On Holocaust Remembrance Day, the Anti-Defamation League Tuesday released a survey finding nearly two-thirds or 63% of American Jews feel less safe than they did a decade ago.
Holocaust Remembrance Day — called Yom Hashoah in Hebrew — takes place each year on the anniversary of the Warsaw Ghetto uprising.
David Goldenberg, ADL’s midwest regional director in Chicago, said in a statement, “With antisemitic [sic] incidents occurring on a daily basis, it is unsurprising that many in the Jewish community are increasingly concerned about their safety.
“No community should ever be fearful to openly express their identity or practice their religion. Elected officials must do their part to reverse this trend by condemning antisemitic rhetoric and incidents, improving hate crime laws, and expanding anti-bias education in schools.”
United States Holocaust Memorial Museum Director Sara Bloomfield said in a statement, “Seventy-five years ago this spring, U.S. and other Allied troops liberated camps across Nazi-dominated Europe.
“Those brave individuals who defeated Germany and its allies, finally brought an end to the genocide of European Jews. We remember the six million Jewish men, women and children whose voices, hopes and dreams were silenced. Their struggles to retain their dignity and humanity in the face of unimaginable terror and violence, and their stories of defiance, resistance and resilience remind us of what is possible in moments of crisis,” she said.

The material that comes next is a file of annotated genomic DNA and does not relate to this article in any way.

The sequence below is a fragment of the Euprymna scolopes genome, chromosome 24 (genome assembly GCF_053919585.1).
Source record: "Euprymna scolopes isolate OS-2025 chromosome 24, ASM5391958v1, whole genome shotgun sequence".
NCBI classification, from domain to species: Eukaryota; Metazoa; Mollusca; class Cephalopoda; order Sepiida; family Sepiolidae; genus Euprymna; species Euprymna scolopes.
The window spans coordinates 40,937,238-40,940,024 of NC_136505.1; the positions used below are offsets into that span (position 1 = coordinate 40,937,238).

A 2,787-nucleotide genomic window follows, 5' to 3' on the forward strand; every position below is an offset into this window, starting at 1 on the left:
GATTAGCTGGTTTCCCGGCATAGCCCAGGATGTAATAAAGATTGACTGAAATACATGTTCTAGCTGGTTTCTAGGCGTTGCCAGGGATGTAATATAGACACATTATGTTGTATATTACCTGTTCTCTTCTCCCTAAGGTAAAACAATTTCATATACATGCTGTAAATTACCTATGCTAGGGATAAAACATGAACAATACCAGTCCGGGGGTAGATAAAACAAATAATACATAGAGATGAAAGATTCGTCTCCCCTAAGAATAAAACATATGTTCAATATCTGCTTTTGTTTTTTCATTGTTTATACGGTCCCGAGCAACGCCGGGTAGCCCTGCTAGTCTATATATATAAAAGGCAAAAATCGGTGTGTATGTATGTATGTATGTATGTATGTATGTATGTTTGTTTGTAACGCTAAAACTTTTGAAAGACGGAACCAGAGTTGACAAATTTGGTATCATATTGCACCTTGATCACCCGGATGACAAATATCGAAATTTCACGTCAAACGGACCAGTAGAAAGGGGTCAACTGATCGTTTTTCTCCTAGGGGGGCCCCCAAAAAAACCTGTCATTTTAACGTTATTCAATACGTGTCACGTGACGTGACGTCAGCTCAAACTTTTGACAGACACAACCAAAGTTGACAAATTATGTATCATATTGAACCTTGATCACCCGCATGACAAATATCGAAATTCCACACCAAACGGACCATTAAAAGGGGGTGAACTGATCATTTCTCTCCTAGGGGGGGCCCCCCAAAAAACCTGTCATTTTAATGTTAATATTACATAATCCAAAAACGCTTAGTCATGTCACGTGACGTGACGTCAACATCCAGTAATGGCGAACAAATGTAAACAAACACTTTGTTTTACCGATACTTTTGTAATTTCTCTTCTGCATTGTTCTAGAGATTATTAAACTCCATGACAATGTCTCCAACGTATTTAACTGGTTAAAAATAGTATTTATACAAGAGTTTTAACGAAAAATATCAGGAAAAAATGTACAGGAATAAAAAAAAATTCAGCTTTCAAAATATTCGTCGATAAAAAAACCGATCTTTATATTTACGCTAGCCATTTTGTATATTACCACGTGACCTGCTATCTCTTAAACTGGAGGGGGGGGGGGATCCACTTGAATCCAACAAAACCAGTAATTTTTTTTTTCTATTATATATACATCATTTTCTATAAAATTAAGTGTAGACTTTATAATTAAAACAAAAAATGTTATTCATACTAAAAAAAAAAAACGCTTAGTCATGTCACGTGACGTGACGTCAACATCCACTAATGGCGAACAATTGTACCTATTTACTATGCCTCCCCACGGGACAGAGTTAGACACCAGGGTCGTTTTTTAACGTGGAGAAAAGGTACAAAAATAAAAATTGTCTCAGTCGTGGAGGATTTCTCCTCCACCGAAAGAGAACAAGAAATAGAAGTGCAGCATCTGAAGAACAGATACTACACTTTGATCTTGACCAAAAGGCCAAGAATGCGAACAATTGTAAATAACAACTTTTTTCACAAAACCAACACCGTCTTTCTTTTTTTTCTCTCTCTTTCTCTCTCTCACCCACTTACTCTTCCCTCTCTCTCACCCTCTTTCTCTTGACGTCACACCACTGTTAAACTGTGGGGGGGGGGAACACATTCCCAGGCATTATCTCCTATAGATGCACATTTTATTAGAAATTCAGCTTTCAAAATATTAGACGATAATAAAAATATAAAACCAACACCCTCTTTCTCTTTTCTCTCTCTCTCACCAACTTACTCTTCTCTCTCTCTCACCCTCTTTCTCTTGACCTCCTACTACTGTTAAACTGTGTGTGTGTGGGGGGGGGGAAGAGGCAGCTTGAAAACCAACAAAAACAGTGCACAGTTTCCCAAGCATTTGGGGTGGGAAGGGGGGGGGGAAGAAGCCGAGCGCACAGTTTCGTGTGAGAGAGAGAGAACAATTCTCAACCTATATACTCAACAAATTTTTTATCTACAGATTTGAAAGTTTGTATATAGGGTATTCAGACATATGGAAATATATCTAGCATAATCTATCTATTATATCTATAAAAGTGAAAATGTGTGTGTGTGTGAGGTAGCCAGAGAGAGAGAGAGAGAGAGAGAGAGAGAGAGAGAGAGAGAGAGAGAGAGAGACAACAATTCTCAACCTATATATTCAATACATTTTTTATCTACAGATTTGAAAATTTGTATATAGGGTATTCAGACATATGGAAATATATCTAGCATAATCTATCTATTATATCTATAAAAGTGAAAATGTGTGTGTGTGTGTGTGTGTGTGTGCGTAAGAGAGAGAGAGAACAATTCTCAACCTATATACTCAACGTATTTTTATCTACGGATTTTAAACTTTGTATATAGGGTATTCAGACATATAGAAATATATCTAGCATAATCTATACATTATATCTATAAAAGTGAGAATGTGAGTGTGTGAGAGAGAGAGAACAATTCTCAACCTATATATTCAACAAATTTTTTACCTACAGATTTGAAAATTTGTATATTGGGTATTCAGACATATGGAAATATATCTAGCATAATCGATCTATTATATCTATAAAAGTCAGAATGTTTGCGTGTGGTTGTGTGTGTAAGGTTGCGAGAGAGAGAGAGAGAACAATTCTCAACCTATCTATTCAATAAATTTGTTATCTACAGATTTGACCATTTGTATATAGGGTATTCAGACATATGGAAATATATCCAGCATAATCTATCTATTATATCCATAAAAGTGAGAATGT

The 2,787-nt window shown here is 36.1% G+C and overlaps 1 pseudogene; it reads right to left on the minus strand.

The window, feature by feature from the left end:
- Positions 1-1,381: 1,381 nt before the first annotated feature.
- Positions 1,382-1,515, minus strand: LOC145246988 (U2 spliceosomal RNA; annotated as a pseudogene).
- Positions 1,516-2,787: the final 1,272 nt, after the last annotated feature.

The ADL survey, conducted by YouGov, was taken in January before the global COVID-19 pandemic. A total of 538 responses were collected and weighted to reflect the demographic makeup of Jews across the U.S.
Other key findings of the study:
• 49% of U.S. Jews “say they have heard antisemitic comments, slurs or threats targeting others” while 21% “have themselves been directly targeted by antisemitic remarks.”
• “In the face of widespread anxiety about antisemitic attacks, some Jewish-Americans have modified their behaviors to minimize the risk of being targeted. More than one-in-four (27%) have employed at least one strategy to avoid being targeted. The most common strategy, adopted by more than one-in-ten (12%) Jews, is avoiding markers of Jewish identification — for instance, by not using one’s last name, covering or not wearing a Jewish star, or not identifying as Jewish on a social media site. Almost one-in-ten (9%) have avoided wearing religious clothing or accessories.”